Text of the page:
Before Cordarrelle Patterson is anointed as the second coming of Randy Moss, it should be noted that he is trying to learn his second NFL offense in as many years, and he will likely have to adjust to a new quarterback. It should also be noted that as of last glance, he remained a very unrefined route-runner who has played mostly on instinct.
That being said, there is a lot to like about what Patterson has shown the Vikings this offseason and what he should continue to show in training camp and beyond. “Cordarrelle has had an outstanding offseason,” Vikings offensive coordinator Norv Turner told Bleacher Report. “He’s reacted to this opportunity like a guy on a mission. He’s really done well.”
The idea of Patterson as a potential breakout player is not far-fetched, though the idea of Patterson as a featured player in the Vikings offense may be. He is likely to be on the field a lot more than he was as a rookie, but that doesn’t mean he will be making plays like Moss. Patterson had 469 receiving yards last year, and if you take away his best game against the Ravens, he had only 328 yards in the other 15 games.
Once Patterson gets the ball in his hands, he is as good as they come. That’s why he was named to the Pro Bowl as a rookie kick returner and will continue to be used on special teams. The issue with Patterson is that he’s still figuring out how to get open.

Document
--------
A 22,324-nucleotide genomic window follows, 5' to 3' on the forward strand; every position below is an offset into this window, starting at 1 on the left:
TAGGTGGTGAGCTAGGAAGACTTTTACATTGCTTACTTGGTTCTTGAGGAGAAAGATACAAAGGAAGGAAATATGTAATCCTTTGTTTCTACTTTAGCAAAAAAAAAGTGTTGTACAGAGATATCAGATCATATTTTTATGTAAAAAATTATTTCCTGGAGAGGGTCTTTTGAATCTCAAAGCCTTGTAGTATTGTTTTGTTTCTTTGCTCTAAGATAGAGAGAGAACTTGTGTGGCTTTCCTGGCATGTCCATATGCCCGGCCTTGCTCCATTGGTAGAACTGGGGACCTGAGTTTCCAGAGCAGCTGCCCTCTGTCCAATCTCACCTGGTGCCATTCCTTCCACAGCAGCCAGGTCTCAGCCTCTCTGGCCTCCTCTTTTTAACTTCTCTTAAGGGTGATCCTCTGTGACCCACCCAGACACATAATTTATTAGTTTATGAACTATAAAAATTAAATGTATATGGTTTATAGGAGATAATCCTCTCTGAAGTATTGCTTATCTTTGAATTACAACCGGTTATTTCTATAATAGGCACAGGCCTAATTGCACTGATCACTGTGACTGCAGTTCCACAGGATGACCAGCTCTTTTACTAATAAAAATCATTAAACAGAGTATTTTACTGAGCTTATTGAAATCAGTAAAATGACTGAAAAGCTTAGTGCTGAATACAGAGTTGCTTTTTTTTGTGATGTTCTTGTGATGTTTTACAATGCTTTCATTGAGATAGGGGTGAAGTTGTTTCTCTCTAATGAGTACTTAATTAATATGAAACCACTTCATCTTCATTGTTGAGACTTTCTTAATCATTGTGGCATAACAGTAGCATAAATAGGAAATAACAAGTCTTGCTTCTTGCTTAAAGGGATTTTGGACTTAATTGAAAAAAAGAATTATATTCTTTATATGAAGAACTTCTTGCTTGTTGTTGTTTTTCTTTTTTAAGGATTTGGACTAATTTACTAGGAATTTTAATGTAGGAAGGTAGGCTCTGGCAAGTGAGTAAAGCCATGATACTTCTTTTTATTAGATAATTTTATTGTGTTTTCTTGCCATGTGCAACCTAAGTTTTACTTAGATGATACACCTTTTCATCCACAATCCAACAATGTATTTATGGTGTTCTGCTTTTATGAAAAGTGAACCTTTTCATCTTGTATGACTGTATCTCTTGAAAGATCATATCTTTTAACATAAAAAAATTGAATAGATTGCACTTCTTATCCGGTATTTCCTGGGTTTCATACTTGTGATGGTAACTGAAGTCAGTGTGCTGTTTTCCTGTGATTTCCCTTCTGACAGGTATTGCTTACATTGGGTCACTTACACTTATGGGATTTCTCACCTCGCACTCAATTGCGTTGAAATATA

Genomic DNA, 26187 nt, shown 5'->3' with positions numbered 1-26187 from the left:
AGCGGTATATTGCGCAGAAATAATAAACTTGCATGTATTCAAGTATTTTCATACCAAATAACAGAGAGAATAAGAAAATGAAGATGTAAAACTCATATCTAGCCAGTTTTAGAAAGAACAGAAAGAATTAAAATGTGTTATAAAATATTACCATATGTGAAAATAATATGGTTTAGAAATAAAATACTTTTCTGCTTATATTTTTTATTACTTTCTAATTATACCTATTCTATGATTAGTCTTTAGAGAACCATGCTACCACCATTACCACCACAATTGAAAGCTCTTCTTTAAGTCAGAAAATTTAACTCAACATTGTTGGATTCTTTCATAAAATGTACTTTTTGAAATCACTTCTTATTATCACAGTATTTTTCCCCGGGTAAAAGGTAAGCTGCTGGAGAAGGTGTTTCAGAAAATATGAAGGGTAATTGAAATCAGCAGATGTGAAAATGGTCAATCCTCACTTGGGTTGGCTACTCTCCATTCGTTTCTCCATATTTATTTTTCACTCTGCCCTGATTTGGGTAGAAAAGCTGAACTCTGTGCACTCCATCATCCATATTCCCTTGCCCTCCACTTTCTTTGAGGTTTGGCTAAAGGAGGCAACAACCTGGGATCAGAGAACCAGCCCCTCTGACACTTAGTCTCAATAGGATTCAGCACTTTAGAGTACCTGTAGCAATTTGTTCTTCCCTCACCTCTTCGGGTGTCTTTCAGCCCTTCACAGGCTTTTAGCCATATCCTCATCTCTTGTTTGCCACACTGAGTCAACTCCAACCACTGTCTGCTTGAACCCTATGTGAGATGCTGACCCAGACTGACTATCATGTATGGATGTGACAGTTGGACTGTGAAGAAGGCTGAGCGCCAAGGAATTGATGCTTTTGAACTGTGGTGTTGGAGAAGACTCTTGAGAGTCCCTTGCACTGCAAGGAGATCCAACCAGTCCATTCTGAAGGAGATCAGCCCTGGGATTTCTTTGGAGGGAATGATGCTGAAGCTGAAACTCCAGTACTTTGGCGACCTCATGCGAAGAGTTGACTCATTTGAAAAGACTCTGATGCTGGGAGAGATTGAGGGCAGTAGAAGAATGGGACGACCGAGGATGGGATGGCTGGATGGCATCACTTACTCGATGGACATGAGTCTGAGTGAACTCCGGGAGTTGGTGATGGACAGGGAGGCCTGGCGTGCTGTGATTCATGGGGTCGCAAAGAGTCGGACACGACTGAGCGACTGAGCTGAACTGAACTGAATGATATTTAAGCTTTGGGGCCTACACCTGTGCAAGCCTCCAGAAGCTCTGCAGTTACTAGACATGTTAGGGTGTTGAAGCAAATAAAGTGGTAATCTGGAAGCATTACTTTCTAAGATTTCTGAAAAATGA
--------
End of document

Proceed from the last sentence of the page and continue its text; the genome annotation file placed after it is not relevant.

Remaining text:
At 6’2”, 220 pounds and with 4.42 40-yard dash speed, Patterson is a very gifted athlete with rare running instincts. He played only one season of major college football and caught just 46 passes at Tennessee. If he had been a more polished player coming into the NFL, he likely would have been chosen before the 29th pick in the 2013 draft.
“Like all of these college guys, he’s had limited exposure to route running,” Turner said. “The progress he’s made as a route-runner will make a difference in the way he performs. In the spring, you can’t do any bump-and-run or press, so we have a lot of work to do in camp. But the biggest thing about him is he’s such a good runner after he catches the ball. So while he grows as a route-runner, he’s going to make a lot of plays because he has very good run instincts after the catch.”
Wide receivers coach George Stewart, one of the best in the business, spent extra time with Patterson in the offseason working diligently on fundamentals and trying to create a mindset of consistent effort.